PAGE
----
Technologies include tricycles and bicycles for children with physical and visual impairments, and innovative eye-tracking computer systems for people with advanced neuromuscular disorders to enable them to "type" just by looking at a screen.

In addition to support from organizations and individuals, CanAssist received a one-time $750,000 grant from the provincial government in July 2007, and is also the recipient of the inaugural Lieutenant Governor's Award for Innovative Technology.

For more information, visit www.canassist.ca.

Documenting the hidden homeless

One example of the university's long-time commitment to research that supports the improvement of our society is a report on the "hidden homeless" presented by two members of UVic's School of Child and Youth Care. Between March 2002 and March 2005, as part of her master's thesis, graduate student Kim Caldwell, under the supervision of Dr. Sibylle Artz, analyzed data from 432 families who had approached the Burnside Gorge Community Centre for assistance.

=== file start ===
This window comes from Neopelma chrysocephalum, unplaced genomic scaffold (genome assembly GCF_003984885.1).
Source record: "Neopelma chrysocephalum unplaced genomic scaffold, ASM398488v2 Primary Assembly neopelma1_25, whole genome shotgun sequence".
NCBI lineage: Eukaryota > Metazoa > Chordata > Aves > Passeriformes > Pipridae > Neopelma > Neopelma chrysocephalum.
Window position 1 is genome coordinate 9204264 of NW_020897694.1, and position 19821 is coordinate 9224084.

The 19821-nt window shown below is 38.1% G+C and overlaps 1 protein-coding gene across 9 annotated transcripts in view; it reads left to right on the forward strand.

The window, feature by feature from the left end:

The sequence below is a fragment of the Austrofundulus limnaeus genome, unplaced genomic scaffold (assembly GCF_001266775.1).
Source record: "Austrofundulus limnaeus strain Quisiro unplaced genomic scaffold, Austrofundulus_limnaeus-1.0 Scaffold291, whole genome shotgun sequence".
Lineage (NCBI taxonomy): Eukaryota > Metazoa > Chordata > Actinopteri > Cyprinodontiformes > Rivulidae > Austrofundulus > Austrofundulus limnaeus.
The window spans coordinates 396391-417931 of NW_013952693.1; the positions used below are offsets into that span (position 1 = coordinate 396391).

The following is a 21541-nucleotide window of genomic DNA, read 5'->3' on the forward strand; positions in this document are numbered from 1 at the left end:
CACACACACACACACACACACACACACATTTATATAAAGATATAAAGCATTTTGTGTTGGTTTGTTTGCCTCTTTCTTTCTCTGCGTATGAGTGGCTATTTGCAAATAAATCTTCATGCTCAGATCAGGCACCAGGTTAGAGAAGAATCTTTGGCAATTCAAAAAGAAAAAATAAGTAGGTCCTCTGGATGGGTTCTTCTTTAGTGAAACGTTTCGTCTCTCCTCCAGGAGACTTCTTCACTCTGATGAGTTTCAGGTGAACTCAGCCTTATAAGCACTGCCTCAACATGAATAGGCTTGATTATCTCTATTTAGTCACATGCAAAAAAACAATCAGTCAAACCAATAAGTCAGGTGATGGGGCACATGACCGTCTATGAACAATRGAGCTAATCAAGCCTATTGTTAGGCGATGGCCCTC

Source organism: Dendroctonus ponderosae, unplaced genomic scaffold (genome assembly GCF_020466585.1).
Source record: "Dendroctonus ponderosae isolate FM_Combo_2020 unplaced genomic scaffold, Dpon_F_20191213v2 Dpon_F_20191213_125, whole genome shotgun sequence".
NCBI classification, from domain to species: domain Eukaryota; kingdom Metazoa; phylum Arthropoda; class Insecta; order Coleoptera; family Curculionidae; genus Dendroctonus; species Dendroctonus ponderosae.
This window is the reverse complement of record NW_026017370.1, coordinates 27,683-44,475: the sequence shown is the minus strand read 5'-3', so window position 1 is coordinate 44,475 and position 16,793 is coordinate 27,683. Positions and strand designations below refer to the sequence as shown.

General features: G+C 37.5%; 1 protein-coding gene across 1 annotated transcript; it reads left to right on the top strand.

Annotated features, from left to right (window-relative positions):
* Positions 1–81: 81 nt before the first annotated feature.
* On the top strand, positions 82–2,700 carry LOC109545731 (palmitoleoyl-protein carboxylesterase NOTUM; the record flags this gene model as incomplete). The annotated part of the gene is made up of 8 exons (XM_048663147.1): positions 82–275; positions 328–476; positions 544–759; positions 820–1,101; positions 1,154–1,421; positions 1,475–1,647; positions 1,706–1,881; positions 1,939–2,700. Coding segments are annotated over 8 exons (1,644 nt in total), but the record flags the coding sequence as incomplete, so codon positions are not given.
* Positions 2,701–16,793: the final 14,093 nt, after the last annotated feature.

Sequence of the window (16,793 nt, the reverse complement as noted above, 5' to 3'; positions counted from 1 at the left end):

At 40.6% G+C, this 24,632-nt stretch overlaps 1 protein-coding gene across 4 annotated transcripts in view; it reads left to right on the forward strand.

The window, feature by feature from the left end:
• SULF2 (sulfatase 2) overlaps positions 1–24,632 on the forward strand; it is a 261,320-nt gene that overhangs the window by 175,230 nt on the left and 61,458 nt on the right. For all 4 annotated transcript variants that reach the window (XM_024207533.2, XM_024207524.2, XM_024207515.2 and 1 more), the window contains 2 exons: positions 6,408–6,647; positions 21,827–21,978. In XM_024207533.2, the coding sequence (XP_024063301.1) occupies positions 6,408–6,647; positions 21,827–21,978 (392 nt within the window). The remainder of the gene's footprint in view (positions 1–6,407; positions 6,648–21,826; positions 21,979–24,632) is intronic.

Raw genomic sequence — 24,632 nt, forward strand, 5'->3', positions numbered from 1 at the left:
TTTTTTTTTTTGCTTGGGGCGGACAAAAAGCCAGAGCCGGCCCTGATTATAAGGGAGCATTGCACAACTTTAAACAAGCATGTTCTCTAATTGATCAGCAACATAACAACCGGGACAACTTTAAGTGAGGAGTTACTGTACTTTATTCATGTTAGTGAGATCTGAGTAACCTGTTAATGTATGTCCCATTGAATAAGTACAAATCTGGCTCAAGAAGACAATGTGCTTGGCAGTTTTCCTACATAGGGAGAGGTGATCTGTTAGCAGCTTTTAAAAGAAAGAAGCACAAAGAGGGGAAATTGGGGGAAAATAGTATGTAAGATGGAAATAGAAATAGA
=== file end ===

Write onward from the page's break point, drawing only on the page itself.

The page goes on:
The results of their Homeless Families Outreach Project spotlighted one aspect of homelessness: single-parent families not using shelters or other community facilities. These families live in inadequate housing situations, in cheap motels and even campsites. The research also concluded that a primary issue for single fathers is substance abuse while the issue for single mothers is domestic violence. The centre's executive director Dean Fortin emphasizes the importance of the study, "Statistics have weight for policy makers and affect where they put their money," he says. "Without numbers, it's difficult to stress the pervasiveness of homelessness, or the fact that a large portion of homeless are women and children."